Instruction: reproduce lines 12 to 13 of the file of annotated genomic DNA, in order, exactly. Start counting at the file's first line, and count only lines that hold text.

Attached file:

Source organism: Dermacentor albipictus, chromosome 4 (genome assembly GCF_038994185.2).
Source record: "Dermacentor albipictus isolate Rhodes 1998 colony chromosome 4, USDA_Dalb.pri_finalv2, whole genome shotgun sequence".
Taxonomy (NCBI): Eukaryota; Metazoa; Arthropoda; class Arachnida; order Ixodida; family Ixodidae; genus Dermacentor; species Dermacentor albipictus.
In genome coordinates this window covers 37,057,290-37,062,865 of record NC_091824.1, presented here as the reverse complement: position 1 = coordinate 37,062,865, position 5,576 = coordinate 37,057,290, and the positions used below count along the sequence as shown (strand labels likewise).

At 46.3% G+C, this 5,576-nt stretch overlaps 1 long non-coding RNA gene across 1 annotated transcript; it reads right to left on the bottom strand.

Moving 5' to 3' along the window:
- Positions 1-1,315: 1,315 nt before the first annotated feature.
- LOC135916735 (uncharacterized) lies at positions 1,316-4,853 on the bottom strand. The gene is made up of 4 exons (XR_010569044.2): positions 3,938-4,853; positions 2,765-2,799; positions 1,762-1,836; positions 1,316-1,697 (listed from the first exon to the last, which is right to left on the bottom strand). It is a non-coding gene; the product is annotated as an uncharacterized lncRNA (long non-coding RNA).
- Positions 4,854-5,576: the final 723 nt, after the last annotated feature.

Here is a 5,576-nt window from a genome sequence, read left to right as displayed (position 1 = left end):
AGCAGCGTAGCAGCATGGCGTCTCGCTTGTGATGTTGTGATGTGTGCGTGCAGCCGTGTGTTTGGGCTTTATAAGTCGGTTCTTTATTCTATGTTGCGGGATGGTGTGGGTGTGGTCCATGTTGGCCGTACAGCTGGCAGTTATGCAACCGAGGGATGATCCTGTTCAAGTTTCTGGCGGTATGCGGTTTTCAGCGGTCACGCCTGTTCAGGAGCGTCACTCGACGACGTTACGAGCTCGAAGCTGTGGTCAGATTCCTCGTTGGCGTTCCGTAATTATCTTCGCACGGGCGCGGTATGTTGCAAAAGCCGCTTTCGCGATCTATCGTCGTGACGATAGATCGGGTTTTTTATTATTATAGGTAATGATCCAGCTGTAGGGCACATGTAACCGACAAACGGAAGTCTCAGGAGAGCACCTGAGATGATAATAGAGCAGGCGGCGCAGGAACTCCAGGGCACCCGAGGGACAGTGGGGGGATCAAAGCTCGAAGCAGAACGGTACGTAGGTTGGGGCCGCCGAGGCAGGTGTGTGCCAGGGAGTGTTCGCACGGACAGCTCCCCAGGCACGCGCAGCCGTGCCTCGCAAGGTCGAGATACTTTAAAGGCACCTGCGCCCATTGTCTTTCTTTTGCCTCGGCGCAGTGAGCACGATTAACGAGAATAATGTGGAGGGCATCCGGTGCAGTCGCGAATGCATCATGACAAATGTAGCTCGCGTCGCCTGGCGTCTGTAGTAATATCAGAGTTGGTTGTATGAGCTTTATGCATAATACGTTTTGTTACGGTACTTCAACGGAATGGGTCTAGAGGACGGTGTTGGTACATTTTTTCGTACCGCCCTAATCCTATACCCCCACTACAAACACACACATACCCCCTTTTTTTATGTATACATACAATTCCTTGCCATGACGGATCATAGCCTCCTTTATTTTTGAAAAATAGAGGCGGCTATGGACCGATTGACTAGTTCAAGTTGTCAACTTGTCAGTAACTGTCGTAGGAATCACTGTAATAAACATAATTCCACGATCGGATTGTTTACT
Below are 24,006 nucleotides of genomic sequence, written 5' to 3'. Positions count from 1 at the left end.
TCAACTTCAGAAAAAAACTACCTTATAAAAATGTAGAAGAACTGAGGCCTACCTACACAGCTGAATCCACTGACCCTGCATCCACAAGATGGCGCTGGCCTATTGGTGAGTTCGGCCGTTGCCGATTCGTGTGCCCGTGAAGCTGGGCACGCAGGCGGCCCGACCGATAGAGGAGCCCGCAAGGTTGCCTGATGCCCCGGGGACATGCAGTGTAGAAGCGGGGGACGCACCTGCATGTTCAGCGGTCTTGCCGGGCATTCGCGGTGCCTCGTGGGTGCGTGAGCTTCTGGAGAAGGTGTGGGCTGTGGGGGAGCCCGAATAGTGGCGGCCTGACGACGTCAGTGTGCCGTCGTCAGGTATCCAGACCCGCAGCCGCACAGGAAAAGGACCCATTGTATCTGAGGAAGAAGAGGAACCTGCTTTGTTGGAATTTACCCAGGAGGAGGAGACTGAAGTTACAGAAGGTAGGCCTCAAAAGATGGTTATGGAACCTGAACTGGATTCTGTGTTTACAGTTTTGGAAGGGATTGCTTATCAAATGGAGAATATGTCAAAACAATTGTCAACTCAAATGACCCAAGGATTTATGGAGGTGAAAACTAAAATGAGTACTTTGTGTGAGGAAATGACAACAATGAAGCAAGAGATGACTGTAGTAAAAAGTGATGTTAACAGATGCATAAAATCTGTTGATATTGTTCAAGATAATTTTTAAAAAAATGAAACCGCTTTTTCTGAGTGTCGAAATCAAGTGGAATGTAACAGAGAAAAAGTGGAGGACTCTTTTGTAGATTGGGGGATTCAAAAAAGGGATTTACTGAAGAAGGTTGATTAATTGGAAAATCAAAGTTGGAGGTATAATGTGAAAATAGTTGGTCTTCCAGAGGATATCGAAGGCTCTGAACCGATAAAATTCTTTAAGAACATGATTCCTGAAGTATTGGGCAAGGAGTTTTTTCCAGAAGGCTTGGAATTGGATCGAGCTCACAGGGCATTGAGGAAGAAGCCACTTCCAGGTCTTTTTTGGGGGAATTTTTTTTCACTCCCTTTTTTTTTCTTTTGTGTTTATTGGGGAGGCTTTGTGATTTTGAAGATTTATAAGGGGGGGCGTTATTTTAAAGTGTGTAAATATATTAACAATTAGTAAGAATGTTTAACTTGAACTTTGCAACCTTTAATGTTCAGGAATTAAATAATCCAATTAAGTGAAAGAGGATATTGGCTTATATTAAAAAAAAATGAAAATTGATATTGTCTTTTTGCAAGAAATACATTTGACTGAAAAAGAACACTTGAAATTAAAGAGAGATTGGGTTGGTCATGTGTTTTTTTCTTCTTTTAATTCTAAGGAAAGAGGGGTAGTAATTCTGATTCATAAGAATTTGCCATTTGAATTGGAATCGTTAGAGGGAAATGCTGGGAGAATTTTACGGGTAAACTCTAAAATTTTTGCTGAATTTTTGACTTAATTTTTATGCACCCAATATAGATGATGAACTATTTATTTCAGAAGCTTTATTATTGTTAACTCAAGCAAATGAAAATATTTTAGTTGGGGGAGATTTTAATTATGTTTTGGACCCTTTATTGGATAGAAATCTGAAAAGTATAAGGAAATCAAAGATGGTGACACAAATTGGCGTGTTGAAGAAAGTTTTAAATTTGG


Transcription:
Below are 24,006 nucleotides of genomic sequence, written 5' to 3'. Positions count from 1 at the left end.
TCAACTTCAGAAAAAAACTACCTTATAAAAATGTAGAAGAACTGAGGCCTACCTACACAGCTGAATCCACTGACCCTGCATCCACAAGATGGCGCTGGCCTATTGGTGAGTTCGGCCGTTGCCGATTCGTGTGCCCGTGAAGCTGGGCACGCAGGCGGCCCGACCGATAGAGGAGCCCGCAAGGTTGCCTGATGCCCCGGGGACATGCAGTGTAGAAGCGGGGGACGCACCTGCATGTTCAGCGGTCTTGCCGGGCATTCGCGGTGCCTCGTGGGTGCGTGAGCTTCTGGAGAAGGTGTGGGCTGTGGGGGAGCCCGAATAGTGGCGGCCTGACGACGTCAGTGTGCCGTCGTCAGGTATCCAGACCCGCAGCCGCACAGGAAAAGGACCCATTGTATCTGAGGAAGAAGAGGAACCTGCTTTGTTGGAATTTACCCAGGAGGAGGAGACTGAAGTTACAGAAGGTAGGCCTCAAAAGATGGTTATGGAACCTGAACTGGATTCTGTGTTTACAGTTTTGGAAGGGATTGCTTATCAAATGGAGAATATGTCAAAACAATTGTCAACTCAAATGACCCAAGGATTTATGGAGGTGAAAACTAAAATGAGTACTTTGTGTGAGGAAATGACAACAATGAAGCAAGAGATGACTGTAGTAAAAAGTGATGTTAACAGATGCATAAAATCTGTTGATATTGTTCAAGATAATTTTTAAAAAAATGAAACCGCTTTTTCTGAGTGTCGAAATCAAGTGGAATGTAACAGAGAAAAAGTGGAGGACTCTTTTGTAGATTGGGGGATTCAAAAAAGGGATTTACTGAAGAAGGTTGATTAATTGGAAAATCAAAGTTGGAGGTATAATGTGAAAATAGTTGGTCTTCCAGAGGATATCGAAGGCTCTGAACCGATAAAATTCTTTAAGAACATGATTCCTGAAGTATTGGGCAAGGAGTTTTTTCCAGAAGGCTTGGAATTGGATCGAGCTCACAGGGCATTGAGGAAGAAGCCACTTCCAGGTCTTTTTTGGGGGAATTTTTTTTCACTCCCTTTTTTTTTCTTTTGTGTTTATTGGGGAGGCTTTGTGATTTTGAAGATTTATAAGGGGGGGCGTTATTTTAAAGTGTGTAAATATATTAACAATTAGTAAGAATGTTTAACTTGAACTTTGCAACCTTTAATGTTCAGGAATTAAATAATCCAATTAAGTGAAAGAGGATATTGGCTTATATTAAAAAAAAATGAAAATTGATATTGTCTTTTTGCAAGAAATACATTTGACTGAAAAAGAACACTTGAAATTAAAGAGAGATTGGGTTGGTCATGTGTTTTTTTCTTCTTTTAATTCTAAGGAAAGAGGGGTAGTAATTCTGATTCATAAGAATTTGCCATTTGAATTGGAATCGTTAGAGGGAAATGCTGGGAGAATTTTACGGGTAAACTCTAAAATTTTTGCTGAATTTTTGACTTAATTTTTATGCACCCAATATAGATGATGAACTATTTATTTCAGAAGCTTTATTATTGTTAACTCAAGCAAATGAAAATATTTTAGTTGGGGGAGATTTTAATTATGTTTTGGACCCTTTATTGGATAGAAATCTGAAAAGTATAAGGAAATCAAAGATGGTGACACAAATTGGCGTGTTGAAGAAAGTTTTAAATTTGG